The rapid spread of COVID-19 in Southeast Asia, where the pandemic recently has hit Indonesia, Malaysia, and the Philippines (as well as other regional states like Singapore) hard, has not stopped jockeying over the South China Sea. In fact, while handing out COVID-19 aid to Southeast Asian states—and many other countries—Beijing reportedly has upped its pressure on other claimant states in the South China Sea. It has sailed the survey ship Haiyang Dizhi 8 off the Malaysian coast, to closely shadow a Malaysian ship exploring for state oil giant Petronas, in waters near areas claimed by both Malaysia and Vietnam.
The actions by the Haiyang Dizhi 8, which previously shadowed Vietnamese ships in waters claimed by Vietnam, are hardly China’s only sign that it is stepping up its pressure in the South China Sea. The New York Times reports that last weekend Beijing “announced that it had formally established two new districts in the South China Sea that include dozens of contested islets and reefs.” In recent months, Chinese vessels and forces also have conducted new exercises in the Sea, made incursions into waters claimed by Indonesia and near the Natuna Islands, and, according to Hanoi, rammed and sunk a Vietnamese ship, among other steps.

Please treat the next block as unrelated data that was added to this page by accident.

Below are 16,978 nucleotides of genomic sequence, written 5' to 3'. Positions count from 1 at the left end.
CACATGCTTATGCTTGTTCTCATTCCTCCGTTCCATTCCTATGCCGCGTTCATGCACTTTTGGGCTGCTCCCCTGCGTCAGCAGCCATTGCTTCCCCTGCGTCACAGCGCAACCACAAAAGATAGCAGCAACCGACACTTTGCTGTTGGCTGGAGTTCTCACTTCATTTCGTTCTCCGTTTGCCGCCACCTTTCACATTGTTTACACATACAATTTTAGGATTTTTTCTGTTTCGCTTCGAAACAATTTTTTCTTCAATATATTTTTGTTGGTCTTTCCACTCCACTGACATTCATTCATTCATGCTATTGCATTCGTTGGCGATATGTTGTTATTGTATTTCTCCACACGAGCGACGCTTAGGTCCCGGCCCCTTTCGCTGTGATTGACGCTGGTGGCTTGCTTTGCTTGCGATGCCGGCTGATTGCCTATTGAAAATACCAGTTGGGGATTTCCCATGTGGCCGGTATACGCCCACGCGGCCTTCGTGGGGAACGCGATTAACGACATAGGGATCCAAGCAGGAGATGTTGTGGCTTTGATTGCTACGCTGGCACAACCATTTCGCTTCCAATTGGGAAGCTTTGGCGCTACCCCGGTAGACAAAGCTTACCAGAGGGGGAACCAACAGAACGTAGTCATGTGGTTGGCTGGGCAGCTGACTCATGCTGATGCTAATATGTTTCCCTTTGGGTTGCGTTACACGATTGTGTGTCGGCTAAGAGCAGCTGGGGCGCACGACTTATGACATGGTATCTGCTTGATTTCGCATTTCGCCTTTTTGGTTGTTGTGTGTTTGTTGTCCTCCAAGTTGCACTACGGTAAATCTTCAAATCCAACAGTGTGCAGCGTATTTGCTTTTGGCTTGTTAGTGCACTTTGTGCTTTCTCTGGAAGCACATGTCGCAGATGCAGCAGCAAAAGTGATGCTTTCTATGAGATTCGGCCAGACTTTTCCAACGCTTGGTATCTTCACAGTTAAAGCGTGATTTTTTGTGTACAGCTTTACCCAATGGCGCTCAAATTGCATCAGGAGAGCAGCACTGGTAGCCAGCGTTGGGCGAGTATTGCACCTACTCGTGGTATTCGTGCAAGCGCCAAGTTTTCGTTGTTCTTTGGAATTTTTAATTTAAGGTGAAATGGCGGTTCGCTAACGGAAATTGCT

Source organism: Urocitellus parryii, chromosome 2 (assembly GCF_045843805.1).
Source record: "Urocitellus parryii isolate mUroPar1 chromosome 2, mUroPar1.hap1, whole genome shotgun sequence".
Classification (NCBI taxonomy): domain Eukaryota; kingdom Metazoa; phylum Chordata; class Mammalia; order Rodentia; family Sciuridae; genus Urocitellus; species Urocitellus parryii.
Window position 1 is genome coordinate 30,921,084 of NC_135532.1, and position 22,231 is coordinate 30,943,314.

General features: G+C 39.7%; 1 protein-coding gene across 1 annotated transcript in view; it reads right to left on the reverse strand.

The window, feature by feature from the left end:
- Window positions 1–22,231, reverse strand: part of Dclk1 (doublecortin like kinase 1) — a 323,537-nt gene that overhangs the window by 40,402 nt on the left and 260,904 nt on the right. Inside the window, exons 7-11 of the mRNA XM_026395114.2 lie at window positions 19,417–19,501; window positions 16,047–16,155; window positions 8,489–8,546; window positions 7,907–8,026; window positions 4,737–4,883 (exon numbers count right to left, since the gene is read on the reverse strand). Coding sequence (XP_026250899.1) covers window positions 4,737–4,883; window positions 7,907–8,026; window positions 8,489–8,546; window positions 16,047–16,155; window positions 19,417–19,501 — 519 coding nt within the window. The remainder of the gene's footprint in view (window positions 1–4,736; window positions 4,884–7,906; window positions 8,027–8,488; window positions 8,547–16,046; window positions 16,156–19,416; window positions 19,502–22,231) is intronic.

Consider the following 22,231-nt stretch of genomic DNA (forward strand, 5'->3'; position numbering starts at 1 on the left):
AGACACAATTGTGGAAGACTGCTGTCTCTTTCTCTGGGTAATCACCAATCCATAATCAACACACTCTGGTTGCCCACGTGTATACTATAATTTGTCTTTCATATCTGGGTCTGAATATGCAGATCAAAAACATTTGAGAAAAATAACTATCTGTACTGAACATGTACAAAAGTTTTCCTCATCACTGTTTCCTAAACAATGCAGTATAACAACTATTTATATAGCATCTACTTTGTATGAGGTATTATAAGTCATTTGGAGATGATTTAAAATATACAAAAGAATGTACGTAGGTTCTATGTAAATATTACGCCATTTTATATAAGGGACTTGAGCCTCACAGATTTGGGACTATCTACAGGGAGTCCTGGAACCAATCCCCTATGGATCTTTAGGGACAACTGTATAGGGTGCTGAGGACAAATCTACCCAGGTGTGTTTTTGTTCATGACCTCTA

To some extent, Beijing may be trying to gain advantage at a time when the locus of the pandemic has shifted to other countries and away from China. It is doing so even if this attempt undercuts China’s efforts to gain regional and global goodwill through aid to neighboring states and promoting China’s cooperation with other countries in the fight against COVID-19.
At the least, Beijing may be wanting to demonstrate that COVID-19 has not incapacitated its increasingly powerful naval, coast guard, and air forces. Outside of the South China Sea, Beijing is appearing to demonstrate force too: In recent months, Chinese military aircraft also have flown close enough to Taiwan to lead Taiwanese forces to intercept them.
As Richard Heydarian notes, many Southeast Asian civilian and military leaders are basically incapacitated, sick themselves or in self-isolation, leaving countries like the Philippines—which already was tilting toward Beijing and has little ability to protect its South China Sea claims anyway—with even less ability to defend itself. (Philippine army chief Felimon Santos Jr. has been diagnosed with COVID-19.) Even if Southeast Asian leaders themselves are not isolating, many of their senior military staff are, and civilian leaders are focused on the pandemic, creating a distraction that has become a potential opportunity for China.
Or, the continued assertiveness in the South China Sea shows the bottom line, indeed, is that no crisis, no matter how large, will stop Beijing from advancing its regional agenda. Malaysia, Indonesia, and the Philippines—all increasingly dependent on Chinese investment and infrastructural aid—have mostly tried to stay mum about China’s assertive actions, even as some military leaders in these countries want to push back harder. At this point, it seems unlikely that U.S. forces can deter Beijing, despite the Trump administration’s intensive pushback in the South China Sea, which recently has included sending the U.S. ships America and Bunker Hill (along with Australian vessels) into waters near Malaysia.